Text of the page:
Longevity and Vitality
Inspiring Healthy, Active Aging and Preventing Chronic Disease
In 2020, 20% of the developed world will be 65 years or older. The graying of our population will create new global socioeconomic challenges related to the diseases of aging such as, dementia and Alzheimer’s, sarcopenia and physical debility, diabetes, cardiovascular disease, cancer, and infections. We must continue to address the growing challenges of an aging Amerian and global population through research, intervention, and policy guidance. The Friedman School’s relationship with the Jean Mayer USDA Human Nutrition Research Center on Aging will be vital to accomplishing this strategic aim.
Goals associated with Longevity and Vitality
Goal I: Reduce the double burdens of hunger and obesity in the United States and internationally.
Recruit new faculty with expertise in global chronic disease and global nutrition.
Build capacity and expertise around innovative metrics for assessing global issues central to food security and obesity.
Leverage our research and advocacy work to engage with governments, NGOs, and the media to achieve change.
Goal II: Reduce nutrition-related health inequities.
Recruit new faculty with expertise in health disparities and health inequities.
Leverage novel technologies to reduce nutrition-related health disparities.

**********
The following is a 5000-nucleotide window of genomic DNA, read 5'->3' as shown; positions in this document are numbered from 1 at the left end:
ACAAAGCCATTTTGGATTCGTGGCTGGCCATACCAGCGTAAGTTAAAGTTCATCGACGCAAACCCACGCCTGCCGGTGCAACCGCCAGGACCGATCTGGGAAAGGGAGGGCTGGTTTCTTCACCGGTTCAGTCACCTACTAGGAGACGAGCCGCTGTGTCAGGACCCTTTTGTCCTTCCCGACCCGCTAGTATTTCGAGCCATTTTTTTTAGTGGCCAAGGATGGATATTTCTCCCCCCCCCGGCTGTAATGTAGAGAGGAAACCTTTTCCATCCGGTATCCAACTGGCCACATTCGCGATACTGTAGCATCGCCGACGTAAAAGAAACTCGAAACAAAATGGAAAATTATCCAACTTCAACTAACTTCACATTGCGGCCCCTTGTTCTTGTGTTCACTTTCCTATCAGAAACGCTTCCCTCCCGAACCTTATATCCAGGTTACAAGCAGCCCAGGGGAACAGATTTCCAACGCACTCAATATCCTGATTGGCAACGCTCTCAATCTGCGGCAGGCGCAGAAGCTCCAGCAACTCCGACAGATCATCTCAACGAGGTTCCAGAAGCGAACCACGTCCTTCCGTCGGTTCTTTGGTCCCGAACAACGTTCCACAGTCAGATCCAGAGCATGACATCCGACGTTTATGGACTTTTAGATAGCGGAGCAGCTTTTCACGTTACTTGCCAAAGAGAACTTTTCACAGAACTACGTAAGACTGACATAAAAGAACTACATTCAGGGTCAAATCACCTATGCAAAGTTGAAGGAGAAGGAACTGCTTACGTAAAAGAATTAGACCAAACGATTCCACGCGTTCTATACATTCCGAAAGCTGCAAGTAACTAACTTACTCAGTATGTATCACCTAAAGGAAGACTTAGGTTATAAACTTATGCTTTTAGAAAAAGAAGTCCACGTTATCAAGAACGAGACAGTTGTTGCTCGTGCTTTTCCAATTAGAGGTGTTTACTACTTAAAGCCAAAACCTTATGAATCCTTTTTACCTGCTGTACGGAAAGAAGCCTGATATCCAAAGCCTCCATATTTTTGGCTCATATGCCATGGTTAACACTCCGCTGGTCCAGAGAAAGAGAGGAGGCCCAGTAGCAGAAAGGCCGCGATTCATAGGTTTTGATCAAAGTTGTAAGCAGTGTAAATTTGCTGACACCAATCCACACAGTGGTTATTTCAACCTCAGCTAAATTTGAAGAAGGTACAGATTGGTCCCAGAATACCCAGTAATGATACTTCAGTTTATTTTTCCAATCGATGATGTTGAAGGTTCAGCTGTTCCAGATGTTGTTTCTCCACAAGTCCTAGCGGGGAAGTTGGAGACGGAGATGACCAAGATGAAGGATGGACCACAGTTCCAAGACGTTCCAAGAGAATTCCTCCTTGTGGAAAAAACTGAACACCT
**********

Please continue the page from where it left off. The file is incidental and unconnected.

Promote research and advocacy efforts that focus on urban food issues, taking advantage of our downtown Boston location, urban-based agriculture, food, and environment work, urban school and worksite wellness research, and the global work of the Feinstein International Center.
Goal III: Unite research and interventions that focus on families, households, and communities.
Bring together the complementary expertise of the Friedman School, HNRCA, and Feinstein International Center faculty to catalyze new projects across different ages, populations, and community settings.
Establish expertise in innovative methodology in multigenerational work.
Expand expertise in community-based participatory research.
Goal IV: Expand our leadership in the science and practice of scale.
Establish resources to allow faculty to leverage funding streams that support scaling work.
Encourage cross-collaboration and sharing of experiences and knowledge among researchers around scaling efforts, for instance, in global hunger, childhood obesity, and longevity and vitality.
Cultivate expertise in the science of scale through hiring new faculty or providing special grants.
Goal V: Integrate principles of social justice, inclusion, and diversity in the School's teaching, research, student experiences, partnerships, and advocacy.
Actively promote a culture of social justice, equity, and advocacy among faculty, staff, and students.
Identify academic and social support systems that serve the unique needs of diverse student populations.
Enhance expertise and capacity for communicating with racially, culturally, socioeconomically, and geographically diverse audiences.
Continue to support research and advocacy work focused on those in greatest need.
Goal VI: Catalyze interdisciplinary, collaborative, and translational science.
Promote, support, and reward interdisciplinary collaborations across biological and human sciences within the Friedman School, HNRCA, other Tufts schools, and beyond.
Develop a network of expert partners outside Tufts to catalyze interdisciplinary, translational projects.
Build faculty capacity to work in interdisciplinary teams to be competitive in pursuing multidisciplinary funding opportunities.
Enhance resources specifically dedicated to the translation of research, including funds, partnerships, incentives to researchers, and staff time.